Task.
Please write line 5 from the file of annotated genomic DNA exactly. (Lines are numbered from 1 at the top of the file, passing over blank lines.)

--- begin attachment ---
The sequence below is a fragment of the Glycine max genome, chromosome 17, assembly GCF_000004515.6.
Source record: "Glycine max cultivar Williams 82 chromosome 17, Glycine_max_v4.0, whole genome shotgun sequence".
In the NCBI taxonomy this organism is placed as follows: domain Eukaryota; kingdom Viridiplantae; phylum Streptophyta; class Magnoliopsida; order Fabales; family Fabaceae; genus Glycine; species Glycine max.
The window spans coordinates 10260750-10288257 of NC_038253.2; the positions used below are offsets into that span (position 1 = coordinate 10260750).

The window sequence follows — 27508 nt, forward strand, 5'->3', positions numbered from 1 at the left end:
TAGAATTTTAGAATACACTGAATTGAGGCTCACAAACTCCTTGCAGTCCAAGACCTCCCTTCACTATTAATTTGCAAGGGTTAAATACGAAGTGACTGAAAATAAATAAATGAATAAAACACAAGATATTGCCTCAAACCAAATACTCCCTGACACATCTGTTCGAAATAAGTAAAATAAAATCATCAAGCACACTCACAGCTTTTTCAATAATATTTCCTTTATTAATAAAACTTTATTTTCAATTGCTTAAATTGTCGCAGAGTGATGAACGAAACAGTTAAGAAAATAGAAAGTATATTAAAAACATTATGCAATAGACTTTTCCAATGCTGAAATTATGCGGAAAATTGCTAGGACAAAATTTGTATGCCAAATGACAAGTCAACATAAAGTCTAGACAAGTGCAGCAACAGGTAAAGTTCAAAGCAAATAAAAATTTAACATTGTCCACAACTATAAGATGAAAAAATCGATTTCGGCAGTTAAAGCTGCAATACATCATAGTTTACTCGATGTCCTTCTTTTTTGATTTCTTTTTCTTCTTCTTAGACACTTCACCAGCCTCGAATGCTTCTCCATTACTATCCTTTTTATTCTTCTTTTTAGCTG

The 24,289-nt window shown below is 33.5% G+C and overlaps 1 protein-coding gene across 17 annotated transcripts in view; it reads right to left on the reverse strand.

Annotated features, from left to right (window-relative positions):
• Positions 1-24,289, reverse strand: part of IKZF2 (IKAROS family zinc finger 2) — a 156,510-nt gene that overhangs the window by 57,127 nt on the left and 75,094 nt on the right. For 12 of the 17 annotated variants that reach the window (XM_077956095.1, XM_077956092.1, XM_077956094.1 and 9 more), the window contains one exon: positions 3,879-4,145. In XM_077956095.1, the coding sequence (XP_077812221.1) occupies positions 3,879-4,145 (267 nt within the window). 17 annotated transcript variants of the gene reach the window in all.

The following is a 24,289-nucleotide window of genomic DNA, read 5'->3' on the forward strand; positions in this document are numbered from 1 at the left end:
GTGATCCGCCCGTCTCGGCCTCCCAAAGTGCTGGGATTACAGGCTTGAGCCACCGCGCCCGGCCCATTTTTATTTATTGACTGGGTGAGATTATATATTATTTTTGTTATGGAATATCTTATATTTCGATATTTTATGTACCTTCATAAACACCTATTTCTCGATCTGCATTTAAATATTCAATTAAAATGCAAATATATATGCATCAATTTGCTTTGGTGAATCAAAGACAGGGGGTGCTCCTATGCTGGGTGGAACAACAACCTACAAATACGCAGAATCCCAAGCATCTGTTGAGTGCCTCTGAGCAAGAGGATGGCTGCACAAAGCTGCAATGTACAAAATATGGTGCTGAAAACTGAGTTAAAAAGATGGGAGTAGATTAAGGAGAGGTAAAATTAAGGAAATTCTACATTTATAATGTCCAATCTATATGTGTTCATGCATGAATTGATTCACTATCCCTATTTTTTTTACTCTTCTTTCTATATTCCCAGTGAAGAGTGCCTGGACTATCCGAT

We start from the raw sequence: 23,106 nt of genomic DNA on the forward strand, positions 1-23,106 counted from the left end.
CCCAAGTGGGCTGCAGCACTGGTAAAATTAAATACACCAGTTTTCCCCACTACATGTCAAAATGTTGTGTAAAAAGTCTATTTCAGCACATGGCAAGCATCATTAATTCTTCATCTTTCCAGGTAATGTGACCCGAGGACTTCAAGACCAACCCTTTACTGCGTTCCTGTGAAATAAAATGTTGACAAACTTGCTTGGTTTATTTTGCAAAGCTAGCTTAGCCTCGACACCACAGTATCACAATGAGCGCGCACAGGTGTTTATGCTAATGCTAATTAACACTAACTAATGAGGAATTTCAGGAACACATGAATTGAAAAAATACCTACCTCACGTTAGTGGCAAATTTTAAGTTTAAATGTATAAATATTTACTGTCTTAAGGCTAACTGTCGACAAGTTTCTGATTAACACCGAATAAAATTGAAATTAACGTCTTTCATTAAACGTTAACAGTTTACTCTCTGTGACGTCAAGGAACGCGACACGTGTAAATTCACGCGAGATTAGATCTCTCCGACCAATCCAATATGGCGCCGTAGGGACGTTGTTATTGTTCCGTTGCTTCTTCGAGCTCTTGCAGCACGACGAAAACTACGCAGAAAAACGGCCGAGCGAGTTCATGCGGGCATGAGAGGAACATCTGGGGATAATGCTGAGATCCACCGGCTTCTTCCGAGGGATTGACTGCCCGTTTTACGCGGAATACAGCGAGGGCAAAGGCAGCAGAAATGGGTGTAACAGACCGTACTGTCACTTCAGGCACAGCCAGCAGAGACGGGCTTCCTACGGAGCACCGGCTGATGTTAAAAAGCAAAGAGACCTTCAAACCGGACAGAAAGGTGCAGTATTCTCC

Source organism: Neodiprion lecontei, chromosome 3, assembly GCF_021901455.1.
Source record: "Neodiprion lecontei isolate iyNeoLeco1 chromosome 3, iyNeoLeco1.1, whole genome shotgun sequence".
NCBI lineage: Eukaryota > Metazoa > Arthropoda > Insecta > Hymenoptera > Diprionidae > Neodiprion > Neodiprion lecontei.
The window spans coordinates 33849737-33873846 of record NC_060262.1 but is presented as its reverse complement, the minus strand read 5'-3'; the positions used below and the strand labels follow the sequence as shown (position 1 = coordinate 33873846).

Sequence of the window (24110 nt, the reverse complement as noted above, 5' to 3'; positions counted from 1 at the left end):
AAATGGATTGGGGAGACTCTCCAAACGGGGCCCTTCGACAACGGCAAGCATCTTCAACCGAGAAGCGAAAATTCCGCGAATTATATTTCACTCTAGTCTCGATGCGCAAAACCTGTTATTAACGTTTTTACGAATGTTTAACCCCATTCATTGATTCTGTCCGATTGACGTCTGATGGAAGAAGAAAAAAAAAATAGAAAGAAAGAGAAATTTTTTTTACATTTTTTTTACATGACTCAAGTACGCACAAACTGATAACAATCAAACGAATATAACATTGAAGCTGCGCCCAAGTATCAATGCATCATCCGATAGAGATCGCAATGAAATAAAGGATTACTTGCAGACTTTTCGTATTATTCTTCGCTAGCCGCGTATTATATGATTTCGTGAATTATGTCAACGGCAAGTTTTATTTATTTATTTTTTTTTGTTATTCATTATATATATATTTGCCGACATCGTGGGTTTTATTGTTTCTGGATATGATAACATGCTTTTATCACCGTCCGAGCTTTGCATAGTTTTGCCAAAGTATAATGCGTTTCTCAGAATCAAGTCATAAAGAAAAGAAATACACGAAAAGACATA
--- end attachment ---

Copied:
The window sequence follows — 27508 nt, forward strand, 5'->3', positions numbered from 1 at the left end: